2 April 1949
On 2 April 1949, a secret Foreign Office memorandum highlighted the British concern to prevent the people of Malaya being handed control over their own rich tin and rubber resources. 83% of Malaya’s rubber plantation acreage was European owned and most of that by British companies. In 1947 the colony’s rubber output alone was the main source of dollars for the British Empire, with exports amounting to some $200 million, eclipsing even the $180 million earned by British manufacturing exports.
The memorandum highlighted the dangers which might be posed by any move towards more independence. ‘It would clearly be disastrous,’ it noted, ‘if Malaya were ever to meet the same fate as Burma. We should of course lose one of our principal dollar earning sources. Worse than this, we should also lose one of the principal sources of vital raw materials…. In the foreseeable future we shall be met with strong demands for constitutional developments in Malaya which we would be very rash to grant if there was the remotest risk of things developing badly.’1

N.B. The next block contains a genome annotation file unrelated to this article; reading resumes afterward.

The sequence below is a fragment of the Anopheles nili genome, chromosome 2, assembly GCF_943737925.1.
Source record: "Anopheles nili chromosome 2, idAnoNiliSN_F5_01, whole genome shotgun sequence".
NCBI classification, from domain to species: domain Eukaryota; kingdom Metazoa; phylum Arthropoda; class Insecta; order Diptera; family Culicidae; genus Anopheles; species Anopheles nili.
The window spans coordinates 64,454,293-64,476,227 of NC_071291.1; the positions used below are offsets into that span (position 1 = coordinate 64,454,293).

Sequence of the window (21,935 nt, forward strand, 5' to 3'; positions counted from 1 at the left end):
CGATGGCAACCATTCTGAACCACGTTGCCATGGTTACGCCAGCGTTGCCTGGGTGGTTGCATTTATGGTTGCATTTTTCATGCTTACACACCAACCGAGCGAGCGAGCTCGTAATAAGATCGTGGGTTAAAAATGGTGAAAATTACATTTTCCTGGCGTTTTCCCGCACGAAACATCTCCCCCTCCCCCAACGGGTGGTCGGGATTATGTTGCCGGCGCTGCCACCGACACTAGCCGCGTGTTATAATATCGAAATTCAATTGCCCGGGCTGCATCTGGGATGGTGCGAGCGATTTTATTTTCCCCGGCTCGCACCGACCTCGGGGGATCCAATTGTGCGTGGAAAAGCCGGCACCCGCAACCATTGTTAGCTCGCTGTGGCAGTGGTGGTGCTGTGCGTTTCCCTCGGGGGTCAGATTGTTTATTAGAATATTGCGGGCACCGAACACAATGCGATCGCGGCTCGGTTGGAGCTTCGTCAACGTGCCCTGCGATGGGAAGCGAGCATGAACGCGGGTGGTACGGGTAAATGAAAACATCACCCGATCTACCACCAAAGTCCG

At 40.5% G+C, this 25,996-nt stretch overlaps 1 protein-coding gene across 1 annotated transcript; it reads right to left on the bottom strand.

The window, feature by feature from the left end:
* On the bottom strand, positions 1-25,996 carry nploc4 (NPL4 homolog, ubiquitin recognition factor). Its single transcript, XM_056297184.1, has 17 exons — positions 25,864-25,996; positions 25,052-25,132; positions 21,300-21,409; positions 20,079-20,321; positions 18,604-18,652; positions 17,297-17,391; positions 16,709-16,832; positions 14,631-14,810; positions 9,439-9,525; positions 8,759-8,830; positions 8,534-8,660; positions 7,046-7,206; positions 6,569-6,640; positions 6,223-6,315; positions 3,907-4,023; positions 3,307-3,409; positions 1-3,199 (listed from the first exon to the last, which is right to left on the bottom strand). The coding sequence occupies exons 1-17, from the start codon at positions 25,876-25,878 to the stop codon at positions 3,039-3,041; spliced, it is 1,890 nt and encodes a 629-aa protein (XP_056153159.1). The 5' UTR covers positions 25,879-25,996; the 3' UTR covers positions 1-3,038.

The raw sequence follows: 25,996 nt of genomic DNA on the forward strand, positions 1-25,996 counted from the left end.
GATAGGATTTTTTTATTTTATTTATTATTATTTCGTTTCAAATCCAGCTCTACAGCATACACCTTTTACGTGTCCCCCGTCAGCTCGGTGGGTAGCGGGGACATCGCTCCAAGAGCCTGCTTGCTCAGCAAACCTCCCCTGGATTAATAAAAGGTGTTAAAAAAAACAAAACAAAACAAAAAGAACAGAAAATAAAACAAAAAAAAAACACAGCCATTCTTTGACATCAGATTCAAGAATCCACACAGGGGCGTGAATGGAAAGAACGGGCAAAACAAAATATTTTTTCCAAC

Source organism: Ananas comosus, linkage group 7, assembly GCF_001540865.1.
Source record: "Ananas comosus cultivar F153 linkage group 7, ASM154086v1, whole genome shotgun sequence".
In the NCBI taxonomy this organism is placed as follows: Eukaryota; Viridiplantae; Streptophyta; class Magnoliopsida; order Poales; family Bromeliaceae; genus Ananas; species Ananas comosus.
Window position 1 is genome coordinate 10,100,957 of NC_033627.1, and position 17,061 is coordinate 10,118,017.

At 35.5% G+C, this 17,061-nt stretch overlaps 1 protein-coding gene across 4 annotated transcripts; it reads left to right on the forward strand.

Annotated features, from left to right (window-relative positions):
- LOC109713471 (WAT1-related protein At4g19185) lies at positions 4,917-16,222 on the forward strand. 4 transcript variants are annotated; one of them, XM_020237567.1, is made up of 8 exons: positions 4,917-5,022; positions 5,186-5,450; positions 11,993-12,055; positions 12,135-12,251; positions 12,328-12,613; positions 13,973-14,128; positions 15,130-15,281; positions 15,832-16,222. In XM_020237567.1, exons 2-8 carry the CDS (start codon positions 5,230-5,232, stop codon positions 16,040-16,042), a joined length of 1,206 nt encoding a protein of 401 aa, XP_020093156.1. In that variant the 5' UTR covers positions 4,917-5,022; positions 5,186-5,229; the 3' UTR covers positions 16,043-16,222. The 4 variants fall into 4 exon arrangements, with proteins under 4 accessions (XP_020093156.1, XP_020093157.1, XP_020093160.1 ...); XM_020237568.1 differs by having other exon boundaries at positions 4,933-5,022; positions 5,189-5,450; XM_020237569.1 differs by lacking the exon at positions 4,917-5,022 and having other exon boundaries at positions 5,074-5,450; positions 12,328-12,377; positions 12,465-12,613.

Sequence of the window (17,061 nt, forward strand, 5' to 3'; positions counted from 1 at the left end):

- John Newsinger, British Counterinsurgency, Palgrave, Macmillan, 2015, pp. 42-43.
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